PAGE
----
In these circumstances, the assumption is that you are probably happy to receive marketing about similar products or services even if you haven’t specifically consented, and the Privacy and Electronic Communications Regulations (PECR) allow organisations to contact you by email for marketing purposes.
Withdrawing your consent should be as easy as giving it. Companies should make it easy for you to do so, for example by providing an unsubscribe link at the bottom of their marketing emails.
If you want companies to stop using your data, make a request to stop processing your data for the purposes of direct marketing.
Data protection: jargon buster
- Processing is essentially anything that is done to or with personal data. This includes but is not limited to collecting, recording, organising, structuring, storing, adapting, altering, erasing or destroying.
- A data subject is an identified or identifiable person.
- A controller determines the purposes and means of the processing of personal data.
- A processor processes data on behalf of a controller.
Six legitimate reason to process your data
At least one of the following lawful bases set out in Article 6 of GDPR must apply whenever an organisation processes your personal data:
- Consent: you have given the organisation consent to process your personal data for one or more specific purposes.
- Contract: the processing is necessary for the performance of a contract to which you are a party, or to take steps at your request before entering into a contract.
- Legal obligation: the processing is necessary to comply with a legal obligation which the organisation is subject to.
- Vital interests: the processing is necessary to protect someone’s vital interests or those of another person.
- Public task: the processing is necessary to perform a task in the public interest or an official function with a clear basis in law.
- Legitimate interests: the processing is necessary for the purposes of pursuing the organisation’s legitimate interests or those of a third party, except where those interests are overridden by the interests or rights of the data subject which require protection.
The Information Commissioner’s Office (ICO) breaks this down into a three part test:
- Purpose test: are you pursuing a legitimate interest?
- Necessity test: is the processing necessary for that purpose?
- Balancing test: do the individual’s interests override the legitimate interest?
Companies must make it clear to you how your data will be used
Companies should make it clear what they will do with your data, using plain language that’s easy to understand.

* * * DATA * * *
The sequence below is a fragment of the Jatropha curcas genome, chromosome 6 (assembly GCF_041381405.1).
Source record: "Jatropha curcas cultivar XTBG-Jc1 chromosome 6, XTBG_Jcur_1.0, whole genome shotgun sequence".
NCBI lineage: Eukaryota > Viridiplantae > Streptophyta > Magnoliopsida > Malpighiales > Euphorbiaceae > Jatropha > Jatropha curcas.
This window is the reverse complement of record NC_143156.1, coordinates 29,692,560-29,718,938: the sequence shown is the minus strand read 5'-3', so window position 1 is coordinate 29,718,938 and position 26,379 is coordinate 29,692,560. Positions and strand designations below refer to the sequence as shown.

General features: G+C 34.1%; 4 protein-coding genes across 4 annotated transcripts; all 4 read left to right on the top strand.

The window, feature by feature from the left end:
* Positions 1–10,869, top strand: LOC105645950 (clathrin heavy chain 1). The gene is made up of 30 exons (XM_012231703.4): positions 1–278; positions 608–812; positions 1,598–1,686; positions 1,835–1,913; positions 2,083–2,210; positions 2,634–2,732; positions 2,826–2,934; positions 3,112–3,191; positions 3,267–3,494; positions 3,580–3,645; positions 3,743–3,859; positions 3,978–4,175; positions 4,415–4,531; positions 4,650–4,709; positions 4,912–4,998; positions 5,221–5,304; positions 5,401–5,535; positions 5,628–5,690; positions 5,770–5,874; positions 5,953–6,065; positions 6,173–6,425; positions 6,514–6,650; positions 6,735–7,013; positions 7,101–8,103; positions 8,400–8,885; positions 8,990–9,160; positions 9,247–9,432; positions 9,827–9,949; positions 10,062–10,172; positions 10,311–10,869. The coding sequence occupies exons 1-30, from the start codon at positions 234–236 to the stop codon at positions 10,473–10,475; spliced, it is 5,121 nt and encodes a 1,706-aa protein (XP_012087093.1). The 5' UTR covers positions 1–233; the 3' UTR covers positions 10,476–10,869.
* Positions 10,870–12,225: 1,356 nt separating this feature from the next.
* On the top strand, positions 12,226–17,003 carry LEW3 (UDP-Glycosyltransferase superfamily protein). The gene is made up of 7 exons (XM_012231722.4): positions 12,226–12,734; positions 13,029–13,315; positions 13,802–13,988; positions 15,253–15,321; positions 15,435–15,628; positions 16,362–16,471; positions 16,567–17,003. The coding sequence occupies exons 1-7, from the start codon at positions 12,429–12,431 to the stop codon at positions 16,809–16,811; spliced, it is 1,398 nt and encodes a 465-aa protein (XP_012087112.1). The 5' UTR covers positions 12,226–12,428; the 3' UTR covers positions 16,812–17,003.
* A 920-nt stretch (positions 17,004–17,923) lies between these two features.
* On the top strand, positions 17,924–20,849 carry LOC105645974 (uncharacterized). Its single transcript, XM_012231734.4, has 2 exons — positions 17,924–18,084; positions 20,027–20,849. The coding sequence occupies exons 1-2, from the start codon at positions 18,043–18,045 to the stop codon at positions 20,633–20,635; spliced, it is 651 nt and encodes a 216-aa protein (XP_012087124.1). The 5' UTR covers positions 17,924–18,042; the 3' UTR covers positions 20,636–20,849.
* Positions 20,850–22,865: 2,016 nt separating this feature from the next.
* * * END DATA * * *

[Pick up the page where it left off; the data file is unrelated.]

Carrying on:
The purpose of collecting your personal data (for example, for marketing) must also be made clear to you at the point your data is collected.
You can ask for your data to be erased
GDPR gives you the right to have your personal data erased. The right to erasure is also known as ‘the right to be forgotten’.
You can make a request for erasure verbally or in writing and the company has one month to respond to a request.
Some reasons you might request a company to erasure your personal data are:
- you no longer need the service (so they should no longer need to hold your data)
- you're objecting to the company using your data for direct marketing
- the company is processing your data without your consent
There are some exemptions where the company or organisation can refuse your request.
- the right of freedom of expression and information
- to comply with a legal obligation
- for the performance of a task carried out in the public interest or in the exercise of official authority
- for archiving purposes in the public interest, scientific research historical research or statistical purposes where erasure is likely to render impossible or seriously impair the achievement of that processing
- for the establishment, exercise or defence of legal claims
You can ask for inaccurate information to be corrected
GDPR includes a right that allows you to request inaccurate or incomplete personal data is rectified or made complete.
You can make a request for rectification verbally or in writing and the company has one month to respond to your request.
A company can refuse to comply with your request for rectification if it thinks the request is unfounded or excessive.
You can ask for data in a format that will help you